Q: Since Aciphex reduces stomach acid, is it true that such a reduction could interfere with the absorption of vitamins and other nutrients in my diet? The insert that comes with Aciphex says it may interfere with the absorption of B vitamins.
Two years ago, after a scope exam of my esophagus showed I had esophageal erosions, the doctor prescribed Aciphex. She commented that this would be for an indefinite time. What does this mean for my nutrition?
A: Aciphex is one of the five proton pump inhibitors. In this instance, "proton" is a synonym for "acid." These medicines have been true breakthroughs in the treatment of GERD, gastroesophageal reflux disease (heartburn) and ulcers. No other medicines equal them in decreasing acid production. The other members of this family are: Prilosec (omeprazole), Prevacid, Protonix and Nexium.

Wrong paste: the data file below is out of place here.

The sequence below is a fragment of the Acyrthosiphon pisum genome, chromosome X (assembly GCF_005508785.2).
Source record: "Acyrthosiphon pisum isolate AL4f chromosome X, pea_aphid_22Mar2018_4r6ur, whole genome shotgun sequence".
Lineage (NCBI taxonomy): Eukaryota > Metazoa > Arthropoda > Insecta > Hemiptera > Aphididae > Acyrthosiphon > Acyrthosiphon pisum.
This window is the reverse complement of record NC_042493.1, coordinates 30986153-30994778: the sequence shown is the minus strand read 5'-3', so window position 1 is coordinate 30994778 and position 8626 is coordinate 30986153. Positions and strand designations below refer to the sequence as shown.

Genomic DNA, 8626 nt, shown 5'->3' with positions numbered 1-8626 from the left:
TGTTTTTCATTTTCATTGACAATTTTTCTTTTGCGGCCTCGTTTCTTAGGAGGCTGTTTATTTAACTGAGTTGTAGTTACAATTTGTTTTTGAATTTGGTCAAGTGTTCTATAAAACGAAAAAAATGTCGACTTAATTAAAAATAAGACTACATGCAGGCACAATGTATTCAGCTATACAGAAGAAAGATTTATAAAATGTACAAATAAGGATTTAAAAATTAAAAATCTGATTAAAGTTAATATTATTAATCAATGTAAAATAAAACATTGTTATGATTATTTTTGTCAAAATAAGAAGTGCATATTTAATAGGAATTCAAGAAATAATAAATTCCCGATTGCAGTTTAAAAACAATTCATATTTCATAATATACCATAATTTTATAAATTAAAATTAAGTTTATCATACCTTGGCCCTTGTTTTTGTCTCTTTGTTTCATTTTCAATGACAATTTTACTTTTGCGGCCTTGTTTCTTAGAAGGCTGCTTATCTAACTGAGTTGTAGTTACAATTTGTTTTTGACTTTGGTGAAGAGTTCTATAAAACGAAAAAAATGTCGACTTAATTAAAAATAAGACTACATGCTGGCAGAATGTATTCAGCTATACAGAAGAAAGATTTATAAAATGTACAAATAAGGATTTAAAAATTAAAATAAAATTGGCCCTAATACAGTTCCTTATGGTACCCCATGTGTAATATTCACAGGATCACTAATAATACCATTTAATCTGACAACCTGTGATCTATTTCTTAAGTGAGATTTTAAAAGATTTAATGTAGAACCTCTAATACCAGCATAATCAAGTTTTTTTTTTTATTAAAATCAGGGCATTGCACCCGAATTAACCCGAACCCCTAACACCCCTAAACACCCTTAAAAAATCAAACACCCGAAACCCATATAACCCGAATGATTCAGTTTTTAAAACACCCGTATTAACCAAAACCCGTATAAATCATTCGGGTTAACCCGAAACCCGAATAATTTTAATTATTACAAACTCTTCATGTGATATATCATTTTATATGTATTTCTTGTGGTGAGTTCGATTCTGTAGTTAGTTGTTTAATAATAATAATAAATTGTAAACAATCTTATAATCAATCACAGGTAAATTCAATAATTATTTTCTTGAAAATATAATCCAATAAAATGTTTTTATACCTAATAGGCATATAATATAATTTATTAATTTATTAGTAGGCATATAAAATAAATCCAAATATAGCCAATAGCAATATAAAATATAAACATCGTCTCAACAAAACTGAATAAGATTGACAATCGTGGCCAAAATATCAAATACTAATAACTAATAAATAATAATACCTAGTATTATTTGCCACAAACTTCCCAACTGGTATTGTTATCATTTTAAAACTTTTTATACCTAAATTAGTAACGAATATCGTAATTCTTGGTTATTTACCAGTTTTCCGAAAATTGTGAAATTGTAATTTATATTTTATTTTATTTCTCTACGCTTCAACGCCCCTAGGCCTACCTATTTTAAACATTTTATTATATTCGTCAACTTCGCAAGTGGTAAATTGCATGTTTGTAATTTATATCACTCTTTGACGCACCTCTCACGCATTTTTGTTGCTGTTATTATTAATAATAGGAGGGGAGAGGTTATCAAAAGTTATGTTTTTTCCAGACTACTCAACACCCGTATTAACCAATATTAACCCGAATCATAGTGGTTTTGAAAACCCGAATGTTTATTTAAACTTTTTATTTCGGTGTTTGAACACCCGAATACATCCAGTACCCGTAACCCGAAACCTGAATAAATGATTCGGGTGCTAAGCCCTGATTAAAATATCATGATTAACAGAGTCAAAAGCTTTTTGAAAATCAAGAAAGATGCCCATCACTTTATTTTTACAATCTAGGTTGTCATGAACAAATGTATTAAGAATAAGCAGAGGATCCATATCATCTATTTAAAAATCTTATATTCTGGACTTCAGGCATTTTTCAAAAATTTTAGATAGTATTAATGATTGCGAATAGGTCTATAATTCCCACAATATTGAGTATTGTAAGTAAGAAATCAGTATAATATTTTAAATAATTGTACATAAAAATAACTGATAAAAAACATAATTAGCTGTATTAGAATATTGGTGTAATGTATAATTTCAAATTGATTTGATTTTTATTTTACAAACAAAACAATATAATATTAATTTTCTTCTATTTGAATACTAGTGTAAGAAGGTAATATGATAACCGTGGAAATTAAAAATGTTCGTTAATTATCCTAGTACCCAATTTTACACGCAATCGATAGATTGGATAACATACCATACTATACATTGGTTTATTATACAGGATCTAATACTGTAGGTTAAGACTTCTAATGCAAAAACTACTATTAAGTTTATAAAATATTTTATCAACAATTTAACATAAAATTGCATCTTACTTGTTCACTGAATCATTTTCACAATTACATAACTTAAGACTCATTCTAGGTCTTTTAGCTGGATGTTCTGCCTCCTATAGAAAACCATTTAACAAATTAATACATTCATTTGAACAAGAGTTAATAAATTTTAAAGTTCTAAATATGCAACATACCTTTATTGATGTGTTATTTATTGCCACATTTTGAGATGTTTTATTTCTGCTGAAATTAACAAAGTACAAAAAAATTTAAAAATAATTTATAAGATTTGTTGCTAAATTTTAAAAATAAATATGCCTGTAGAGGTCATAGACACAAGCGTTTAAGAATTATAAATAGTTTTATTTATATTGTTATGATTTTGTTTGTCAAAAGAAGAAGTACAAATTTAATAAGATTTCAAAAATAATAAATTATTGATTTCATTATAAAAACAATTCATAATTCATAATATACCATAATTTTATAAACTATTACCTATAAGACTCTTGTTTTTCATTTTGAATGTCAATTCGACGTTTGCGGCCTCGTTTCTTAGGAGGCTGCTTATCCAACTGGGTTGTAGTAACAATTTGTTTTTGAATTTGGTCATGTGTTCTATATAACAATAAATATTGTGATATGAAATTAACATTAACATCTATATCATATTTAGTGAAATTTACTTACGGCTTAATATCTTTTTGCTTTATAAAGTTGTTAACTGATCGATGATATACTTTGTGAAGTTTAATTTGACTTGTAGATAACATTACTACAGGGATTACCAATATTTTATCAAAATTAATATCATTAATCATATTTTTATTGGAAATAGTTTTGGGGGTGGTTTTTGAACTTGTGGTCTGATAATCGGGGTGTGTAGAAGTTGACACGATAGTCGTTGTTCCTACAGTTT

Stomach acid facilitates the absorption of iron, vitamin B-12 and calcium carbonate, the kind of calcium often chosen as a supplement.
Interference with iron absorption is a theoretical possibility that hasn't been proven. The suppression of vitamin B-12 absorption is an issue if the only supply of this vitamin comes from what's obtained in foods. Vitamin B-12 in pill form can still be absorbed. If your body level of B-12 is low, take a B-12 supplement. Calcium carbonate has to have some stomach acid in order for adequate amounts of calcium to enter the blood.
Source: Southcoast Today, April 14, 2010
By Mortin - Copyright 2010
Last modification 07/04/2010